KESENNUMA, MIYAGI PREF. – Like many residents of this port city known for its rich bonito, saury and shark fin catches, Marivel Gunji had worked in the fisheries industry, in her case for more than a decade. When the earthquake hit March 11, she was at her factory slicing up fish that seemed to suddenly come back to life.
“It shook so hard that the fish were bouncing and bouncing, as if they were alive,” said Gunji, a 32-year-old Filipino who came to Japan 13 years ago. “I was really surprised because it shook so strong.”
So was everyone else. When the quake stopped, Gunji’s boss urged everyone to evacuate. Gunji heeded the warning but soom found herself in the middle of a traffic jam caused by others trying to flee the impending tsunami.
Of all the foreign ethnic groups residing on the coast of the Tohoku region, Chinese and Filipinos were two of the largest to experience the magnitude 9.0 quake and tsunami.
The minority groups are a vital part of the fisheries industry, which like others in Japan is suffering from a shortage of workers.
But while many Chinese work as fish-processing trainees, the Filipinos are mostly women married to Japanese who have established a new life in the community.
Some have since returned to their home countries. But others, including Gunji, remain resilient, choosing to face the difficulties and strengthen their community bonds.
Gunji and her friends told The Japan Times that a major quake that struck the northeast coast on March 9 was a deceptively weak precursor to the Great East Japan Earthquake two days later.
Many expected tsunami, but not on a scale that would swallow the port, destroy its factories and claim thousands of lives.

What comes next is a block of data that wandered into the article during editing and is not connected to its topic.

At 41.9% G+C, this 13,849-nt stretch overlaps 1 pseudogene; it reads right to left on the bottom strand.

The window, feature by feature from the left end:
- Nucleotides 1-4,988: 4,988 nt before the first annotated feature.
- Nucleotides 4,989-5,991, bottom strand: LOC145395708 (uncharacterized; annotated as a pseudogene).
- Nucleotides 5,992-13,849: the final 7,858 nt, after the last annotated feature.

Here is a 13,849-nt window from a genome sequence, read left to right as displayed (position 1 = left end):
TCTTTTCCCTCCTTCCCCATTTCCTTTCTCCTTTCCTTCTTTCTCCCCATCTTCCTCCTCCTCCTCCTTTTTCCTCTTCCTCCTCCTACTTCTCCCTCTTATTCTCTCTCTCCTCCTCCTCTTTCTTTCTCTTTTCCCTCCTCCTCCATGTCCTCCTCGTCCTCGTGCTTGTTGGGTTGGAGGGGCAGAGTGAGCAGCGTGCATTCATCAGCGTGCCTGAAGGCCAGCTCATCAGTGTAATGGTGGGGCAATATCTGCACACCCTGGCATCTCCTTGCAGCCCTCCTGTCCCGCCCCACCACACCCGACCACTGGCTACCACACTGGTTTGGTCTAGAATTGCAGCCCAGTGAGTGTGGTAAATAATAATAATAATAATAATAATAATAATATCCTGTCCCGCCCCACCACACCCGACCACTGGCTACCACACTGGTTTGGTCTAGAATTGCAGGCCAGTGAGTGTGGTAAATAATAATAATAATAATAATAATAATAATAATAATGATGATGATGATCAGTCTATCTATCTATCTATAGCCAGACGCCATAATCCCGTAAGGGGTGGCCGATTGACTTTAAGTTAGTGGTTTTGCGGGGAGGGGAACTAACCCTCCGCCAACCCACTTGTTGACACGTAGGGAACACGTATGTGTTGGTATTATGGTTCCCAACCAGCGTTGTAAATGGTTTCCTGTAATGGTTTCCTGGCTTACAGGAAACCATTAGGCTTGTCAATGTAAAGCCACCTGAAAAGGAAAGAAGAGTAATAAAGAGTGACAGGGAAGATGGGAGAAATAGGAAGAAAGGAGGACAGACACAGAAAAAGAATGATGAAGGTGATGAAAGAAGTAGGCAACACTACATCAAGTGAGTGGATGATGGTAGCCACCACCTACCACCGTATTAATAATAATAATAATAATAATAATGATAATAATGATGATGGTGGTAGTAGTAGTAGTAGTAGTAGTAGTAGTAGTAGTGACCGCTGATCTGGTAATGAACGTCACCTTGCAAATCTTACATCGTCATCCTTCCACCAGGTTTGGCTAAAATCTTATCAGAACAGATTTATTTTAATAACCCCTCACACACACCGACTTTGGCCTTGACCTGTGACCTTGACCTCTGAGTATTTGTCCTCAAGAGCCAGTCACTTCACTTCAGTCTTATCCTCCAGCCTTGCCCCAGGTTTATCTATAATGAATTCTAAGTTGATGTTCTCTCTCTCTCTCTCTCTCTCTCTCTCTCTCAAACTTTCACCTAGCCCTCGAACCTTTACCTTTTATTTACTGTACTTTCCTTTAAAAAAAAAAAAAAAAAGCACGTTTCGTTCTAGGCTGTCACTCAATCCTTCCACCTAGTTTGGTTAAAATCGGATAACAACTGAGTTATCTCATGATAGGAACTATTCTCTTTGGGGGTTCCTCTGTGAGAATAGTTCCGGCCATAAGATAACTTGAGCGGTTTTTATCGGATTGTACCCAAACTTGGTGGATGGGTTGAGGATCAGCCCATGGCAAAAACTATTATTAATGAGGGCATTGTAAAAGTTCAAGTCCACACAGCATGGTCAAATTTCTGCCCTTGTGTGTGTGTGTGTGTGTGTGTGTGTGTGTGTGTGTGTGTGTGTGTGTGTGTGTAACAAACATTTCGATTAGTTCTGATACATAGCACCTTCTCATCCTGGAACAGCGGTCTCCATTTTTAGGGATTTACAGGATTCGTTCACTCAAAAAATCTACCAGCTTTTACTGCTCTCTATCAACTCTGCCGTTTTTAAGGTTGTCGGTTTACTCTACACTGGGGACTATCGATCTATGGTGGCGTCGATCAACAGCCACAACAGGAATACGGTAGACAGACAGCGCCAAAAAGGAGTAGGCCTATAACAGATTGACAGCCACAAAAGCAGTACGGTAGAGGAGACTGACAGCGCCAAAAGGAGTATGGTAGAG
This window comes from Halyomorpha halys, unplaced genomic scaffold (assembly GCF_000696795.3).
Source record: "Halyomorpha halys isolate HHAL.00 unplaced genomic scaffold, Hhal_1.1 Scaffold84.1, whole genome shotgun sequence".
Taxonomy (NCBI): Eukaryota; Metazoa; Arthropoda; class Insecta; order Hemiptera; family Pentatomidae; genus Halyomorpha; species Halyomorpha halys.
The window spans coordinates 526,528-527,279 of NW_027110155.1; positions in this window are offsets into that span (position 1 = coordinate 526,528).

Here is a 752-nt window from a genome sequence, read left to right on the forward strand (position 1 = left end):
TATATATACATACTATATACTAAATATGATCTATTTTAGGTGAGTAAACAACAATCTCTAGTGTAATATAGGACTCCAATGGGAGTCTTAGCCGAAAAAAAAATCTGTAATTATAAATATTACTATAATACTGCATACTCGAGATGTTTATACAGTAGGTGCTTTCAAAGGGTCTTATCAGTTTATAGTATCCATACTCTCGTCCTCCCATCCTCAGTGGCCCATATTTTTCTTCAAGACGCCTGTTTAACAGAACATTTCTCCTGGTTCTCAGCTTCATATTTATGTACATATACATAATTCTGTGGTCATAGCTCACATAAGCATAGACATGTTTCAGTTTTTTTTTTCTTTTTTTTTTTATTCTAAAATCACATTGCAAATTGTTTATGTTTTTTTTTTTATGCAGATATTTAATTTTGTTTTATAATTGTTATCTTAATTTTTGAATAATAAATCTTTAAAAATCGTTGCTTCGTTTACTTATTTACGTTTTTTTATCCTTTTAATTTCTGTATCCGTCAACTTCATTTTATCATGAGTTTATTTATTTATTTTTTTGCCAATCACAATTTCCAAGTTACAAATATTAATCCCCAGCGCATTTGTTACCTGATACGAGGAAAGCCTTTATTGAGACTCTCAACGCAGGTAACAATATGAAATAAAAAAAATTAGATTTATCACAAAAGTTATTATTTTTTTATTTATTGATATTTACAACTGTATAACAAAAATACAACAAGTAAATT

“After the earthquake on March 9, there was a tsunami that came up around knee high, but that was it. So we all went out to sing karaoke that night,” recalled Charito Ito, 37.
Judging from their previous earthquake experiences, they were used to thinking tsunami would only reach that level. But on March 11, while Gunji was stuck in traffic, she witnessed fishing boats being pushed onto land as the ocean invaded.
Horrified, she stopped the car to call her husband, but to no avail.
“I couldn’t reach him because the cell phone wasn’t working anymore,” Gunji said, adding she was panicking by then.
Before she knew it, her car was floating. And when a nearby house was washed away, the force of its uprooting made her car spin round and round on the spot.
She also remembers seeing propane tanks swirling around with it, caught up in the same eddy that claimed her car.
Gunji survived by escaping from the rear window, which had been knocked out by chance by another floating car that hit hers. She was then rescued by residents on the third floor of a nearby apartment building and remained there until they were picked up by Self-Defense Forces members the next day.
Gunji survived the ordeal uninjured and was able to reach her home and reunite with her family.
Gunji’s friends Maria Sugawara, 40, and Jennifer Sato, 31, who were working at other fish processing factories in the area, said they were able to leave quickly and avoid the traffic jam and pick up their children.
Felina Kumagai, 43, said she and her work friends drove together but at one point decided to stop and run to an elementary school where they barely escaped being swallowed by the tsunami.
As for Ito, she was off that day and at home when the quake hit. She took her elderly neighbor by car to a community center to escape the tsunami but ended up going to another place when the water encroached, she said.
The day was completely different for Rachel Takahashi, 40, who was on a bullet train headed for Tokyo to fly to the Philippines for two months.
The quake stopped the train between Utsunomiya, Tochigi Prefecture, and Omiya, Saitama Prefecture, at 2:46 p.m.
“When I first saw on television that the city of Kesennuma was washed away by tsunami, I was shaking. I feared that everyone died,” said Takahashi, who has lived in Japan for 18 years.